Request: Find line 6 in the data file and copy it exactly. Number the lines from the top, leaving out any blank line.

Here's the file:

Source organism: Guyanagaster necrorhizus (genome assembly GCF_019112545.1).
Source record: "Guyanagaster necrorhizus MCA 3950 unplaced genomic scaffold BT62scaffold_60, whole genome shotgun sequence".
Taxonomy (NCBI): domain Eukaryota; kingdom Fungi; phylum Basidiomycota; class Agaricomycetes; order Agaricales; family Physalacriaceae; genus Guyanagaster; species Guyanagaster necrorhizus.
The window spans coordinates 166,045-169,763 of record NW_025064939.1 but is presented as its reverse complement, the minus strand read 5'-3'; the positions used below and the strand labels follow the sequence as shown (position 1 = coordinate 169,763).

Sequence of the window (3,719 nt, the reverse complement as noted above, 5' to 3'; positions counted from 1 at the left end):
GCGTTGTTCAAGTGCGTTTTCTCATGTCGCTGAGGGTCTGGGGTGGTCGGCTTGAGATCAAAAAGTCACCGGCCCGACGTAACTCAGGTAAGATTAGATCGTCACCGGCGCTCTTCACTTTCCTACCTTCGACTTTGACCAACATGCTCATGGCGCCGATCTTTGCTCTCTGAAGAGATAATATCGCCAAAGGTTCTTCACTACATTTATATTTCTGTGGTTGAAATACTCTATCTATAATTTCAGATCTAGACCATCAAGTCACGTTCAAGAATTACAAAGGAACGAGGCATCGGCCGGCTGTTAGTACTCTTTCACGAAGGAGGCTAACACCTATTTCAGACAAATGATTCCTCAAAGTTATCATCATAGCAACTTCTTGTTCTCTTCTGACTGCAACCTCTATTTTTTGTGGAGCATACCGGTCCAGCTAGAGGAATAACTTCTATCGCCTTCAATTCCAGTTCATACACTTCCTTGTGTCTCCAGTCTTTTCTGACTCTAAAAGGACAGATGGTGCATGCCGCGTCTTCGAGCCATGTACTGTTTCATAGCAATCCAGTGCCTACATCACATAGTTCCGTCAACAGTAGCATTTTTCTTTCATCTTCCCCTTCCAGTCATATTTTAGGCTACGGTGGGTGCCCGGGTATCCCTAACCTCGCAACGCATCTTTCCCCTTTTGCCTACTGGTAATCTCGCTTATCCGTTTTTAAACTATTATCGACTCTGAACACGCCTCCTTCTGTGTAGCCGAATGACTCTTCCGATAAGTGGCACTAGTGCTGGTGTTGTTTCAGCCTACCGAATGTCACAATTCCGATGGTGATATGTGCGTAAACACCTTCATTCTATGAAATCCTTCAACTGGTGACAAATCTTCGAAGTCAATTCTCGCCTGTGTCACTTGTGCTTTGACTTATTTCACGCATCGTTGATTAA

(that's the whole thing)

GCGTTGTTCAAGTGCGTTTTCTCATGTCGCTGAGGGTCTGGGGTGGTCGGCTTGAGATCAAAAAGTCACCGGCCCGACGTAACTCAGGTAAGATTAGATCGTCACCGGCGCTCTTCACTTTCCTACCTTCGACTTTGACCAACATGCTCATGGCGCCGATCTTTGCTCTCTGAAGAGATAATATCGCCAAAGGTTCTTCACTACATTTATATTTCTGTGGTTGAAATACTCTATCTATAATTTCAGATCTAGACCATCAAGTCACGTTCAAGAATTACAAAGGAACGAGGCATCGGCCGGCTGTTAGTACTCTTTCACGAAGGAGGCTAACACCTATTTCAGACAAATGATTCCTCAAAGTTATCATCATAGCAACTTCTTGTTCTCTTCTGACTGCAACCTCTATTTTTTGTGGAGCATACCGGTCCAGCTAGAGGAATAACTTCTATCGCCTTCAATTCCAGTTCATACACTTCCTTGTGTCTCCAGTCTTTTCTGACTCTAAAAGGACAGATGGTGCATGCCGCGTCTTCGAGCCATGTACTGTTTCATAGCAATCCAGTGCCTACATCACATAGTTCCGTCAACAGTAGCATTTTTCTTTCATCTTCCCCTTCCAGTCATATTTTAGGCTACGGTGGGTGCCCGGGTATCCCTAACCTCGCAACGCATCTTTCCCCTTTTGCCTACTGGTAATCTCGCTTATCCGTTTTTAAACTATTATCGACTCTGAACACGCCTCCTTCTGTGTAGCCGAATGACTCTTCCGATAAGTGGCACTAGTGCTGGTGTTGTTTCAGCCTACCGAATGTCACAATTCCGATGGTGATATGTGCGTAAACACCTTCATTCTATGAAATCCTTCAACTGGTGACAAATCTTCGAAGTCAATTCTCGCCTGTGTCACTTGTGCTTTGACTTATTTCACGCATCGTTGATTAA